The compositional variability observed is driven by a combination of several key factors, such as precursor identity, chemical oxidation conditions and air parcel history. Source: Yale UniversityThe compositional variability observed is driven by a combination of several key factors, such as precursor identity, chemical oxidation conditions and air parcel history. Source: Yale University

A clearer picture of the chemical composition of organic aerosols was recently obtained by Yale University researchers using a combination of liquid chromatography and mass spectrometry. These air pollutants include primary organic aerosols that can form during combustion, such as in car and truck exhaust, and secondary organic aerosols that result from oxidation of organic gases and particles in the air.

Samples were collected during the summer from a forest in Michigan, and from urban environments in Atlanta and New York City. A large molecular-level variability between multi-hour organic aerosol samples at each site was observed. Up to 70% of the compounds at a site were distinct from each other in consecutive samples.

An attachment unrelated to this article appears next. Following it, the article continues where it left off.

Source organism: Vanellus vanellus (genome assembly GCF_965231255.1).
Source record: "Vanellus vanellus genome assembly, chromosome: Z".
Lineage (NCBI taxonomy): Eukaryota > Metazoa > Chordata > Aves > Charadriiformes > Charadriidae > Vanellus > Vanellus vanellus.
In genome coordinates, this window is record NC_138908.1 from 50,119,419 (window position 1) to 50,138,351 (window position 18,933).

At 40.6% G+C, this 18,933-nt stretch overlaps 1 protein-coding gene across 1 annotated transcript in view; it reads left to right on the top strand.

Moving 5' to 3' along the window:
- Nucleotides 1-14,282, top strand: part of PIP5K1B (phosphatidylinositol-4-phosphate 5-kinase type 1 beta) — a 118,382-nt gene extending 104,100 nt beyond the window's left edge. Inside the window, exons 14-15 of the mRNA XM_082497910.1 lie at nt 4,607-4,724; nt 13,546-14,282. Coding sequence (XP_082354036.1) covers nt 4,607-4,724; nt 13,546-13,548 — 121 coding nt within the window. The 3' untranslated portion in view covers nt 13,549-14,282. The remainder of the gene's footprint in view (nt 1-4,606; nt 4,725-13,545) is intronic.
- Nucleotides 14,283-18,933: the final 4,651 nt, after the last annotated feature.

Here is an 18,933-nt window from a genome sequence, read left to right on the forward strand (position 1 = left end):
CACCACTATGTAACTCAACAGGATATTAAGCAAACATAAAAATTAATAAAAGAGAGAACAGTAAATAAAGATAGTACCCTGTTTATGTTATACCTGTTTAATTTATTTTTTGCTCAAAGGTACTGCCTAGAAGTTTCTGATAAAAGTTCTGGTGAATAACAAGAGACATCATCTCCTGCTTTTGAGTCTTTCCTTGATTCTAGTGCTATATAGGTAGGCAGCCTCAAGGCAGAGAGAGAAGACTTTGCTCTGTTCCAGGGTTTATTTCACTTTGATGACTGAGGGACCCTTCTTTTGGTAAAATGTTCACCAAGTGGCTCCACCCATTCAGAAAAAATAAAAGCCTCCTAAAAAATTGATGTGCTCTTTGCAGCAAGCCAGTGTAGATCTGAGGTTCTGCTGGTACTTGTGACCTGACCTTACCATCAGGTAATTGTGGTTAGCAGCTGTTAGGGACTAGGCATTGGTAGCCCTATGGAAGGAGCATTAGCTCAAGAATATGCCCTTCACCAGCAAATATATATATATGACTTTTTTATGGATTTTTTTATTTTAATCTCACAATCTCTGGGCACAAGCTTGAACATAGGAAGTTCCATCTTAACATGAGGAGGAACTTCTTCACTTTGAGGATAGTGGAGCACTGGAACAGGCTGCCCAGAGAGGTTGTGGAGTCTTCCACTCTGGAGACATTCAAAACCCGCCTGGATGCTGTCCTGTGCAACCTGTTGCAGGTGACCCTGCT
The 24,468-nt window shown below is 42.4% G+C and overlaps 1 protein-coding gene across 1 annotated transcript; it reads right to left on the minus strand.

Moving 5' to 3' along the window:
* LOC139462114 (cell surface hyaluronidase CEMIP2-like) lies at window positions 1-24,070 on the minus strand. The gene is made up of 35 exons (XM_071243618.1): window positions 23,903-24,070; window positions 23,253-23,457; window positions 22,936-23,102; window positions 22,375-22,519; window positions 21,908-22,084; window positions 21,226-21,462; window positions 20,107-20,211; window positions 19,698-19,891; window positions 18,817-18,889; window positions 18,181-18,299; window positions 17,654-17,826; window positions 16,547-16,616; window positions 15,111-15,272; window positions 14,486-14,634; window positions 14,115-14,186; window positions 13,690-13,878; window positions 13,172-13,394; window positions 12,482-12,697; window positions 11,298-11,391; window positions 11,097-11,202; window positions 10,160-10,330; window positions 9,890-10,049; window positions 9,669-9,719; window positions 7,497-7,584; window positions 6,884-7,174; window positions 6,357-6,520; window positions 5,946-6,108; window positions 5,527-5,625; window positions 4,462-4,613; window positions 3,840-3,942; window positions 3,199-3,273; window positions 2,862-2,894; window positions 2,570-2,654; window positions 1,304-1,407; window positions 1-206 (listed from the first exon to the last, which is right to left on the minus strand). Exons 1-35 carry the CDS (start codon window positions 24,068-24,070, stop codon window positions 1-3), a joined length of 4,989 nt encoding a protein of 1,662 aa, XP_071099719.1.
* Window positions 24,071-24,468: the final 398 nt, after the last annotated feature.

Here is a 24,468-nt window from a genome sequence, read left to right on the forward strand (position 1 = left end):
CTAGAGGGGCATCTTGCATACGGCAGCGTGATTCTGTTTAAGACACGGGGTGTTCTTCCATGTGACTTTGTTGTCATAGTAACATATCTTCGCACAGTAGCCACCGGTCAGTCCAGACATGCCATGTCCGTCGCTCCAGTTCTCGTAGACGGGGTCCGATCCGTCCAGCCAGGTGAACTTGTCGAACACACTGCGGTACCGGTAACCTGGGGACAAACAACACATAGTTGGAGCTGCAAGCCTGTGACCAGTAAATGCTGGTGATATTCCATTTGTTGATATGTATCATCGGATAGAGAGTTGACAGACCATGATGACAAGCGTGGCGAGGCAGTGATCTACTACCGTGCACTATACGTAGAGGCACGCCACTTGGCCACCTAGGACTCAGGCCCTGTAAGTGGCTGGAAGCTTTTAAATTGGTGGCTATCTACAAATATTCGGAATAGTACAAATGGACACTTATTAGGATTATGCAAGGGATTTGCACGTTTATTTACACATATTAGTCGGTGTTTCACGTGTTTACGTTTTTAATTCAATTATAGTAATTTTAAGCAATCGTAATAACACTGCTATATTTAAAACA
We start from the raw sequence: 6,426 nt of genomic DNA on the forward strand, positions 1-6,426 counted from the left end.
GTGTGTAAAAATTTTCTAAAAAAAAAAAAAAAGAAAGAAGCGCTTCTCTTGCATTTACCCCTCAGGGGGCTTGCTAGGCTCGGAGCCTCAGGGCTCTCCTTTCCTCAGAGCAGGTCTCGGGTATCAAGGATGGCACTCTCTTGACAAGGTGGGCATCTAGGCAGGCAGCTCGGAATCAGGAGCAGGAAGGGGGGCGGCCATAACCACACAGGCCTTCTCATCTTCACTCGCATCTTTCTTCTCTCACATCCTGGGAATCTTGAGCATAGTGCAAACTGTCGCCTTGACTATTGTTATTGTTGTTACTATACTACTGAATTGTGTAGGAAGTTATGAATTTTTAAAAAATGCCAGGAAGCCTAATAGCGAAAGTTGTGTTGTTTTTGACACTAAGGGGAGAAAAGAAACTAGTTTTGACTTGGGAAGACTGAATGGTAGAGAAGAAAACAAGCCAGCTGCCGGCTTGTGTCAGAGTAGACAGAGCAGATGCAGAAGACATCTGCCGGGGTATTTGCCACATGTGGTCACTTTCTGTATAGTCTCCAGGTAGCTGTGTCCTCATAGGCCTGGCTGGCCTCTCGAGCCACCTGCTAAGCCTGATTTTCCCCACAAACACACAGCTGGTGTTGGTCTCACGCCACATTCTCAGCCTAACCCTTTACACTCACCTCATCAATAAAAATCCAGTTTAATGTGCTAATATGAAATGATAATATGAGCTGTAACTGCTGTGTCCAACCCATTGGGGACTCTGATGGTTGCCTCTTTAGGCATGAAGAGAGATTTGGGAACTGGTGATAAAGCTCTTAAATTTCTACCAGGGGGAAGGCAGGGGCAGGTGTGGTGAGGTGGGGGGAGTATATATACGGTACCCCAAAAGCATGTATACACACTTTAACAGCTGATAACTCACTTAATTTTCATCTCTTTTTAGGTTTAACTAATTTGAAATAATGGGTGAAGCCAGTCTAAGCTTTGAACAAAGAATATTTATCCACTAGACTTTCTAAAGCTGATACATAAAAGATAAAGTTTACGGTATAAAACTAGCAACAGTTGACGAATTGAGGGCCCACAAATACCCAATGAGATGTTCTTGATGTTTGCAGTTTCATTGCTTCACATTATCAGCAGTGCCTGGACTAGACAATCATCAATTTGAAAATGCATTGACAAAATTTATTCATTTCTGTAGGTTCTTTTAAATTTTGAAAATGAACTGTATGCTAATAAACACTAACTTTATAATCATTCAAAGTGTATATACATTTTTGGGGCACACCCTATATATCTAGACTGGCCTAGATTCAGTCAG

Precursor modeling and laboratory experiments indicate that such variability is attributable to changes in emitted precursors, chemical age and/or oxidation conditions. These molecular-level results demonstrate greater compositional variability than is typically observed in less-speciated measurements, such as bulk elemental composition, which tend to show less daily variability. The observations should inform future field and laboratory studies, including assessments of the effects of variability on aerosol properties and ultimately the development of strategic organic aerosol parameterizations for air quality and climate models.

Effective air quality and climate management strategies must consider the underlying processes that control this variability and influence the impacts of the coupled emissions-chemistry system.

The research is published in Nature's Communications Chemistry open-access journal.

To contact the author of this article, email shimmelstein@globalspec.com